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Song of Songs 1-5

March 4, 2016

Here’s how the study works: Read the chapters mentioned in the heading during the week and share any words, thoughts, verses that stood out to you. Having a week for several chapters creates the opportunity to revisit them and make additional comments as you feel inclined as well as make comments on other people’s insights.

by Susan Barnes
12

Susan Barnes

~ writer of insightful posts about God and faith

12 thoughts on “Song of Songs 1-5”

  1. 1:9 I liken you, my darling, to a mare among Pharaoh’s chariot horses.

    Solomon (the author of this book) wasn't supposed to get horses from Egypt (Deut 17:16). Yet he did (1 Kings 10:26-28).

    (From Constable's commentary) "Stallions, not mares, pulled chariots. A mare among the best of Pharaoh's stallions would have been desirable to every one of them. In Solomon's day Egyptians horses were the best as Arabian horses became later."

    (Parson in Constable) "…the comparison of the female lover with a mare would first and foremost emphasize her nobility and her value."

    Solomon likened her to something he shouldn't have.

  2. 1:9 I liken you, my darling, to a mare among Pharaoh’s chariot horses.

    Solomon (the author of this book) wasn't supposed to get horses from Egypt (Deut 17:16). Yet he did (1 Kings 10:26-28).

    (From Constable's commentary) "Stallions, not mares, pulled chariots. A mare among the best of Pharaoh's stallions would have been desirable to every one of them. In Solomon's day Egyptians horses were the best as Arabian horses became later."

    (Parson in Constable) "…the comparison of the female lover with a mare would first and foremost emphasize her nobility and her value."

    Solomon likened her to something he shouldn't have.

  3. 2:3 Like an apple tree among the trees of the forest is my beloved among the young men. I delight to sit in his shade, and his fruit is sweet to my taste.

    (Hubbard in Constable's commentary) "'Shade', 'fruit' and 'apple tree' are all ancient erotic symbols…In the Song, as in much of the other ancient Near Eastern love poetry, the woman is the one who takes the initiative, and who is more outspoken…Our contemporary attitude where the girl is on the defensive and the man is the initiator, is a direct contrast with the attitude in the ancient world."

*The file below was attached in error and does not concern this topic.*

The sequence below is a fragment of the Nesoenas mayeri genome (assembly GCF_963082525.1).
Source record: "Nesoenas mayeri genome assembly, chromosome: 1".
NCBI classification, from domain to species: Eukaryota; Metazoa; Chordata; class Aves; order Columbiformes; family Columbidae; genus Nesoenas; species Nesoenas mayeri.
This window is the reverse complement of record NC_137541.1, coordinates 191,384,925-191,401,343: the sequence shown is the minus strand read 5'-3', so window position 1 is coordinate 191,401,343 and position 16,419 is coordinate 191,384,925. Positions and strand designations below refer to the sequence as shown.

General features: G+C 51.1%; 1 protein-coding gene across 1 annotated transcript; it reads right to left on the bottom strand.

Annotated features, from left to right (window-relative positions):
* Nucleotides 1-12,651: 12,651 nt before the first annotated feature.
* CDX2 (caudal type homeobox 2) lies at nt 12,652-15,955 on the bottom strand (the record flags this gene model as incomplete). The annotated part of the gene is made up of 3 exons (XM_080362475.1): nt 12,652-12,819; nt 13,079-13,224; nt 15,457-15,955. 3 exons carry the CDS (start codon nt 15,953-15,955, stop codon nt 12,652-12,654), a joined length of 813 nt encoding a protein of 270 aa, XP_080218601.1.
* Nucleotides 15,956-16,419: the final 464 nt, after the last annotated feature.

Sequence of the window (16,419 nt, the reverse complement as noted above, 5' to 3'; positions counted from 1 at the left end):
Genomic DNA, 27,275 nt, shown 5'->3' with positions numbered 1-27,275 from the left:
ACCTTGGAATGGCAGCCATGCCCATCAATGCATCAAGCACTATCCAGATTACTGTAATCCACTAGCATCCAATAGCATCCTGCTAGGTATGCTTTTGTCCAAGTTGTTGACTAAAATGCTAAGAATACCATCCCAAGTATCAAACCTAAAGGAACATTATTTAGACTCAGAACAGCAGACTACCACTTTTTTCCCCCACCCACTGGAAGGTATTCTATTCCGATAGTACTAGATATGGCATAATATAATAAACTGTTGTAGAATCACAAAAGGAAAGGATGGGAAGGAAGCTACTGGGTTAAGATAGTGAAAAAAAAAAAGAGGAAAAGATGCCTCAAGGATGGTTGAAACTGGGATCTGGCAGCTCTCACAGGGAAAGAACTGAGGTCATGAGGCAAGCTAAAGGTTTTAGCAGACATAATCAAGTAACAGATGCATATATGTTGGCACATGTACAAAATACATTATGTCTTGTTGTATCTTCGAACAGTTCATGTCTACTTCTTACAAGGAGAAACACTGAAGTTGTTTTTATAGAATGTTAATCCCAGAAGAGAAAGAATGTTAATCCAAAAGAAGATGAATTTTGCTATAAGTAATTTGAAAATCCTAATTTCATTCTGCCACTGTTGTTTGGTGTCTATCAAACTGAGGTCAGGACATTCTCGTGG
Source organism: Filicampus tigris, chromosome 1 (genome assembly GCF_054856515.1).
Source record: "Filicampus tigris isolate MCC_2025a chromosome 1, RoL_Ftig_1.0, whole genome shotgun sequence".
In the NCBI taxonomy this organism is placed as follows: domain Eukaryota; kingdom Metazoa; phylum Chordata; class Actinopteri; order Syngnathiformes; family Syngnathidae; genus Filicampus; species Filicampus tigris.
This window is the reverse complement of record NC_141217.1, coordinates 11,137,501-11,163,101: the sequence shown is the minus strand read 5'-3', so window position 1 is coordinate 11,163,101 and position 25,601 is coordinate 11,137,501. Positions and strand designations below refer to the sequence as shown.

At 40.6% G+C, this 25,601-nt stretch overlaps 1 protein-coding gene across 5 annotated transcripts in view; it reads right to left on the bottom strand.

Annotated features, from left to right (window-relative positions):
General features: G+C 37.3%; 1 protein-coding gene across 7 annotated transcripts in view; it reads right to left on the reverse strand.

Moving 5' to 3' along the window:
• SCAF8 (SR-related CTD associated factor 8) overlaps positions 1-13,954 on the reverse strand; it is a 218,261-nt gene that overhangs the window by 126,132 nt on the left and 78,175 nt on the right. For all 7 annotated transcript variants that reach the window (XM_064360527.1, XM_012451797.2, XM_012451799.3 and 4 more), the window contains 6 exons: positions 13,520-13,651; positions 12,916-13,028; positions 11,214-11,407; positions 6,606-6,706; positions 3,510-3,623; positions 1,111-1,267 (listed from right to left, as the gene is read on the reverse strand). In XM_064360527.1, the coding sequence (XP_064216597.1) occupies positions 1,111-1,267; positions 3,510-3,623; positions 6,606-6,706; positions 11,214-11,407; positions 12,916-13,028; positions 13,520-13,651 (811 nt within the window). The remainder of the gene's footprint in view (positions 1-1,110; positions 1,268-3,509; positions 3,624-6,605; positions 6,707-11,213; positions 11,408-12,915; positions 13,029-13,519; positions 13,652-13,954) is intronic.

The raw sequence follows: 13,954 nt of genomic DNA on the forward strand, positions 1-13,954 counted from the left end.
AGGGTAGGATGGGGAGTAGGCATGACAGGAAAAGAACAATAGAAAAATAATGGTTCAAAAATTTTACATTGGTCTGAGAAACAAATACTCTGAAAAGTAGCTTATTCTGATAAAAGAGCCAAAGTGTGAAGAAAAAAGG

When did the attitude of the woman being the initiator to the man change? And why? It makes you realize about how much we are affected by our culture.

  4. 2:3 Like an apple tree among the trees of the forest is my beloved among the young men. I delight to sit in his shade, and his fruit is sweet to my taste.

    (Hubbard in Constable's commentary) "'Shade', 'fruit' and 'apple tree' are all ancient erotic symbols…In the Song, as in much of the other ancient Near Eastern love poetry, the woman is the one who takes the initiative, and who is more outspoken…Our contemporary attitude where the girl is on the defensive and the man is the initiator, is a direct contrast with the attitude in the ancient world."

    When did the attitude of the woman being the initiator to the man change? And why? It makes you realize about how much we are affected by our culture.

  5. 3:5 Daughters of Jerusalem, I charge you by the gazelles and by the does of the field: Do not arouse or awaken love until it so desires.

    Good advice here. Do not arouse or awaken sexual love until you're in a place where it can be legally and ethically consummated.

  6. 3:5 Daughters of Jerusalem, I charge you by the gazelles and by the does of the field: Do not arouse or awaken love until it so desires.

    Good advice here. Do not arouse or awaken sexual love until you're in a place where it can be legally and ethically consummated.

  7. 4:16 Awake, north wind, and come, south wind! Blow on my garden, that its fragrance may spread everywhere. Let my beloved come into his garden and taste its choice fruits.

    'The most obvious feature of the Song of Songs is the sexually explicit nature of the material, sensitively guised in figurative language' (Tanner in Constable).

    Nothing's too personal for God!

  8. 4:16 Awake, north wind, and come, south wind! Blow on my garden, that its fragrance may spread everywhere. Let my beloved come into his garden and taste its choice fruits.

    'The most obvious feature of the Song of Songs is the sexually explicit nature of the material, sensitively guised in figurative language' (Tanner in Constable).

    Nothing's too personal for God!

  9. 5:2 I slept but my heart was awake. Listen! My beloved is knocking: 'Open to me, my sister, my darling, my dove, my flawless one.'

    Asleep but with the heart awake suggests a dream.

  10. 5:2 I slept but my heart was awake. Listen! My beloved is knocking: 'Open to me, my sister, my darling, my dove, my flawless one.'

    Asleep but with the heart awake suggests a dream.

  11. 5:16 This is my beloved, this is my friend, daughters of Jerusalem.

    (Kinlow in Constable's Commentary) 'A normal person finds the erotic ultimately meaningful only if there is trust and commitment, delight in the other's person as well as in the body.'

    A lover needs to be a friend where there is trust and commitment.

  12. 5:16 This is my beloved, this is my friend, daughters of Jerusalem.

    (Kinlow in Constable's Commentary) 'A normal person finds the erotic ultimately meaningful only if there is trust and commitment, delight in the other's person as well as in the body.'

    A lover needs to be a friend where there is trust and commitment.

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